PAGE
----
I went through and found the minimal set of includes that should get the maximum level of warning. I then removed from that list the set of warnings that I feel do not actually indicate something bad is happening, or else have too many false positives to be used in a real build. I commented as to why each of the ones I excluded were excluded. This is my final set of suggested warnings:
-pedantic -Wall -Wextra -Wcast-align -Wcast-qual -Wctor-dtor-privacy -Wdisabled-optimization -Wformat=2 -Winit-self -Wlogical-op -Wmissing-declarations -Wmissing-include-dirs -Wnoexcept -Wold-style-cast -Woverloaded-virtual -Wredundant-decls -Wshadow -Wsign-conversion -Wsign-promo -Wstrict-null-sentinel -Wstrict-overflow=5 -Wswitch-default -Wundef -Werror -Wno-unused
Questionable warnings that are present:
-Wno-unused because I often have variables that I know I
will use later, but do not yet have the functionality written for.
Removing warnings about that allows me to write in my preferred style
of occasionally deferring the implementation of things. It is useful
to turn that off every once in a while to make sure nothing slipped
through the cracks.
-Wdisabled-optimization seems like a strong user-preference
setting. I just added this one to my build (only for optimized builds
for obvious reasons) and it didn't turn anything up, so it doesn't
seem to be an especially chatty warning, at least for the way I code.
I include it (even though code that triggers this warning isn't
necessarily wrong) because I believe in working with my tools instead
of against them. If gcc is telling me that it cannot optimize code
for the way I wrote it, then I should look at rewriting it. I suspect
that code that triggers this warning could benefit from being more
modular, regardless, so although the code is not technically wrong
(probably), stylistically it likely is.
-Wfloat-equal warns for safe equality comparisons (in particular,
comparison with a non-computed value of -1). An example in my code
where I use this is that I have a vector of float. I go through this
vector, and there are some elements I cannot evaluate yet what they
should be, so I set them to -1.0f (since my problem only uses
positive numbers, -1 is out of the domain). I later go through and
update -1.0f values. It does not easily lend itself to a different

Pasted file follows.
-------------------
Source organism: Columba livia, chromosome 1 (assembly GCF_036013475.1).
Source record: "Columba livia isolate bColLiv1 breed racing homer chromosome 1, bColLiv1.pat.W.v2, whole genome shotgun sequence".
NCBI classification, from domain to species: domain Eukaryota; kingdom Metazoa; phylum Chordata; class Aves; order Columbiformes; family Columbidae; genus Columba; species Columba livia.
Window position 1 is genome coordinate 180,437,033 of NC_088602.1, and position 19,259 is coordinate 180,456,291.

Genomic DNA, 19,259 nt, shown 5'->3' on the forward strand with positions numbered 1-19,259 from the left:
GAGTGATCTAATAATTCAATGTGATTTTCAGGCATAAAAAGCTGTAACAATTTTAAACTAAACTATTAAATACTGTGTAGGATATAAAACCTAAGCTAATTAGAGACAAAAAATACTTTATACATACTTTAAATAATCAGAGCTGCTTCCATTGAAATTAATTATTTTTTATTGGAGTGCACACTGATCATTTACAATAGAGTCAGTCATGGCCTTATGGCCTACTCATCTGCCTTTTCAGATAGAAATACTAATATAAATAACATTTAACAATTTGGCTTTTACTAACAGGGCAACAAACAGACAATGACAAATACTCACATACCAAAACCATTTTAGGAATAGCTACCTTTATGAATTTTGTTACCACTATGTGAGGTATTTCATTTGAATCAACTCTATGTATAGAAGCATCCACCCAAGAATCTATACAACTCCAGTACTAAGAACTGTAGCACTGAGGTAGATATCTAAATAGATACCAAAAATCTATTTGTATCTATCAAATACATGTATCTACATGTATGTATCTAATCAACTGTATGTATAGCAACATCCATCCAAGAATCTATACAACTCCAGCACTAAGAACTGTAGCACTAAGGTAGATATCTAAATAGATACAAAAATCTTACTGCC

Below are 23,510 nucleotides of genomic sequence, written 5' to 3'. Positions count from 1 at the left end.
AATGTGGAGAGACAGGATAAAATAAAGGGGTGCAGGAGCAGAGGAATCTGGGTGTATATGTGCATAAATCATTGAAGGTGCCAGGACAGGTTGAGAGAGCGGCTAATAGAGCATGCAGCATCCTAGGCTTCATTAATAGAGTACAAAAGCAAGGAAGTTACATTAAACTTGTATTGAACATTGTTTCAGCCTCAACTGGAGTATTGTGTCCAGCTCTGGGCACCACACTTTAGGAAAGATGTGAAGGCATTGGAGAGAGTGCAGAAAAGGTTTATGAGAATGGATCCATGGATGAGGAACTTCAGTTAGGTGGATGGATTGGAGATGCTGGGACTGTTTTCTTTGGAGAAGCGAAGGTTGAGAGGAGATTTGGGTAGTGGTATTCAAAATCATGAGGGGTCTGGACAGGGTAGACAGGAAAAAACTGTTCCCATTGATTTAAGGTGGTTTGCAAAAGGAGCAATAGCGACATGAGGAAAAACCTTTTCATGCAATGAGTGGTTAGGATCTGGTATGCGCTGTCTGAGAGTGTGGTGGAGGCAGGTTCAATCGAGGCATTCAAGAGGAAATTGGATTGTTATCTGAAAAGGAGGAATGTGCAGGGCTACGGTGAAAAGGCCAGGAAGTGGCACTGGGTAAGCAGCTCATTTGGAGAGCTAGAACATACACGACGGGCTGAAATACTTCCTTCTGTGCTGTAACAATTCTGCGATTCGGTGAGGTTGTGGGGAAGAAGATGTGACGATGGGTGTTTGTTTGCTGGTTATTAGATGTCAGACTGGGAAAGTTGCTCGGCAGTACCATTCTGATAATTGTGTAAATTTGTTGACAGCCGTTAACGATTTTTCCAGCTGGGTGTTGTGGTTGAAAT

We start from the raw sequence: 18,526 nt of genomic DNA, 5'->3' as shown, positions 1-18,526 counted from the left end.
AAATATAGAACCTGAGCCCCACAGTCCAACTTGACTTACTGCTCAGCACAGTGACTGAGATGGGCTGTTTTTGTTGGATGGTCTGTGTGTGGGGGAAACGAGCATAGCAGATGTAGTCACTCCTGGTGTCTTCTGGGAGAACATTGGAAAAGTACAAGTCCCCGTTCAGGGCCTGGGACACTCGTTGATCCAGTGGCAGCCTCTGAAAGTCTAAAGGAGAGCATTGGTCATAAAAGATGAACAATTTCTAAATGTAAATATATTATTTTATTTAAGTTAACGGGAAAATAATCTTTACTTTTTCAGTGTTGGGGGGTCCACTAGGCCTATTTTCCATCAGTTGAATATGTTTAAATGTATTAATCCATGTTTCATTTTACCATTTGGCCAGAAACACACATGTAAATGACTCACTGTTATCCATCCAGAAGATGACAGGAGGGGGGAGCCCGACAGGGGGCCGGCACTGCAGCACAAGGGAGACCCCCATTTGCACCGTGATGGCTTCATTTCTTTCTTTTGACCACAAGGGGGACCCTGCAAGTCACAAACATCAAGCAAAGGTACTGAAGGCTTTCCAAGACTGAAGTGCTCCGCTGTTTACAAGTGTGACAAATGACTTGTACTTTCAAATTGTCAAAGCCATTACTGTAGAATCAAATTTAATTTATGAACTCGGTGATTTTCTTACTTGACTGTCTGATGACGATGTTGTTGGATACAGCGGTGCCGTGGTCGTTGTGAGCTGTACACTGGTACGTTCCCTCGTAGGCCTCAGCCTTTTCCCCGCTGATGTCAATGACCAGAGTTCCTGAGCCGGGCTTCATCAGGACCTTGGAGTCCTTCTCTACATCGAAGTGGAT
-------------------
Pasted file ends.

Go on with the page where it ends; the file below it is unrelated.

method of operation. I suspect that most people don't have this
problem, and comparison of an exact number in floating point is
probably an error, so I'm including it in the default list.
-Wold-style-cast has a lot of false positives in library code I'm using. In particular, the htonl family of functions used in networking, as well as a Rijndael (AES) encryption implementation I'm using has old-style casts that it warns me about. I intend to replace both of these, but I'm not sure if there is anything else in my code that it will complain about. Most users should probably have this on by default, though.
-Wsign-conversion was a tough one (and almost didn't make the
list). Turning it on in my code generated a huge amount of warnings
(100+). Almost all of them were innocent. However, I have been
careful to use signed integers wherever I wasn't sure, although for
my particular problem domain, I would usually get a slight efficiency
increase using unsigned values due to the large amount of integer
division I do. I sacrificed this efficiency because I was concerned
about accidentally promoting a signed integer to an unsigned and then
dividing (which is not safe, unlike addition, subtraction, and
multiplication). Turning on this warning allowed me to safely change
most of my variables to unsigned types and add a few casts in some
other places. It's currently a little hard to use because the warning
isn't that smart. For instance, if you do
unsigned short + (integral
constant expression), that result is implicitly promoted to int. It
then warns about a potential sign problem if you assign that value to
unsigned short, even though it's safe. This is
definitely the most optional warning for almost all users.
-Wswitch-default seems pointless (you don't always want a default
case if you've enumerated all possibilities explicitly). However,
turning on this warning can enforce something that is probably a good
idea. For cases where you explicitly want to ignore everything except
the listed possibilities (but other numbers are possible), then put
default: break; to make it explicit. If you explicitly enumerate
all possibilities, then turning on this warning will help ensure that
you put something like assert (false) to make sure that you've
actually covered all possible options. It lets you be explicit in
what the domain of your problem is and programatically enforces that.
However, you'll have to be careful in just sticking assert (false)